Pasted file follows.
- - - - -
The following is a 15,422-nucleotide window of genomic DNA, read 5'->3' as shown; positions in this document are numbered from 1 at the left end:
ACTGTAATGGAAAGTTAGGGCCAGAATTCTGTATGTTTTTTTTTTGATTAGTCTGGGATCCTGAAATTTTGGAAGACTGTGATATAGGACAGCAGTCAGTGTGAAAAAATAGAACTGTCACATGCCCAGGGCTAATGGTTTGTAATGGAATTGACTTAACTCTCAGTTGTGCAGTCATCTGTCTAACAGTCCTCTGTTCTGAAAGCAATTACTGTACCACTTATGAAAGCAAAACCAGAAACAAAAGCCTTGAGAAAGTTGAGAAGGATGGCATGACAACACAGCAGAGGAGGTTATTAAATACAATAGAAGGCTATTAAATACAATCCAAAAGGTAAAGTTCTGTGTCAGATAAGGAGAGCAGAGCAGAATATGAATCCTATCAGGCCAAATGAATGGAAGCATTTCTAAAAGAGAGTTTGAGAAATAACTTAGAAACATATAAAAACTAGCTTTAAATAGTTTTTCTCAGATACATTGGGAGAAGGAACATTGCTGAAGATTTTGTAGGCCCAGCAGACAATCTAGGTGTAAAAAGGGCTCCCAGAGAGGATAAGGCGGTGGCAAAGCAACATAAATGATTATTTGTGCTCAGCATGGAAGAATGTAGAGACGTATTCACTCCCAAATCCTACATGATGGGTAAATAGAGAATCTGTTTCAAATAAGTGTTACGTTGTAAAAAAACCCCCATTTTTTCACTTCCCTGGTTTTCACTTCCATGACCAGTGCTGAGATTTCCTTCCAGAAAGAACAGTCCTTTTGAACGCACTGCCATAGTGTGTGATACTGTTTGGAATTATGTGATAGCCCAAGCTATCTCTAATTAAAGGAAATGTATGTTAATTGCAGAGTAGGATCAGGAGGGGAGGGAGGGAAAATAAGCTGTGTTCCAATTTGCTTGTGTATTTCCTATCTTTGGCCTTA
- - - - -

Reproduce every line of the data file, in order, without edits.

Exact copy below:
The following is a 15,422-nucleotide window of genomic DNA, read 5'->3' as shown; positions in this document are numbered from 1 at the left end:
ACTGTAATGGAAAGTTAGGGCCAGAATTCTGTATGTTTTTTTTTTGATTAGTCTGGGATCCTGAAATTTTGGAAGACTGTGATATAGGACAGCAGTCAGTGTGAAAAAATAGAACTGTCACATGCCCAGGGCTAATGGTTTGTAATGGAATTGACTTAACTCTCAGTTGTGCAGTCATCTGTCTAACAGTCCTCTGTTCTGAAAGCAATTACTGTACCACTTATGAAAGCAAAACCAGAAACAAAAGCCTTGAGAAAGTTGAGAAGGATGGCATGACAACACAGCAGAGGAGGTTATTAAATACAATAGAAGGCTATTAAATACAATCCAAAAGGTAAAGTTCTGTGTCAGATAAGGAGAGCAGAGCAGAATATGAATCCTATCAGGCCAAATGAATGGAAGCATTTCTAAAAGAGAGTTTGAGAAATAACTTAGAAACATATAAAAACTAGCTTTAAATAGTTTTTCTCAGATACATTGGGAGAAGGAACATTGCTGAAGATTTTGTAGGCCCAGCAGACAATCTAGGTGTAAAAAGGGCTCCCAGAGAGGATAAGGCGGTGGCAAAGCAACATAAATGATTATTTGTGCTCAGCATGGAAGAATGTAGAGACGTATTCACTCCCAAATCCTACATGATGGGTAAATAGAGAATCTGTTTCAAATAAGTGTTACGTTGTAAAAAAACCCCCATTTTTTCACTTCCCTGGTTTTCACTTCCATGACCAGTGCTGAGATTTCCTTCCAGAAAGAACAGTCCTTTTGAACGCACTGCCATAGTGTGTGATACTGTTTGGAATTATGTGATAGCCCAAGCTATCTCTAATTAAAGGAAATGTATGTTAATTGCAGAGTAGGATCAGGAGGGGAGGGAGGGAAAATAAGCTGTGTTCCAATTTGCTTGTGTATTTCCTATCTTTGGCCTTA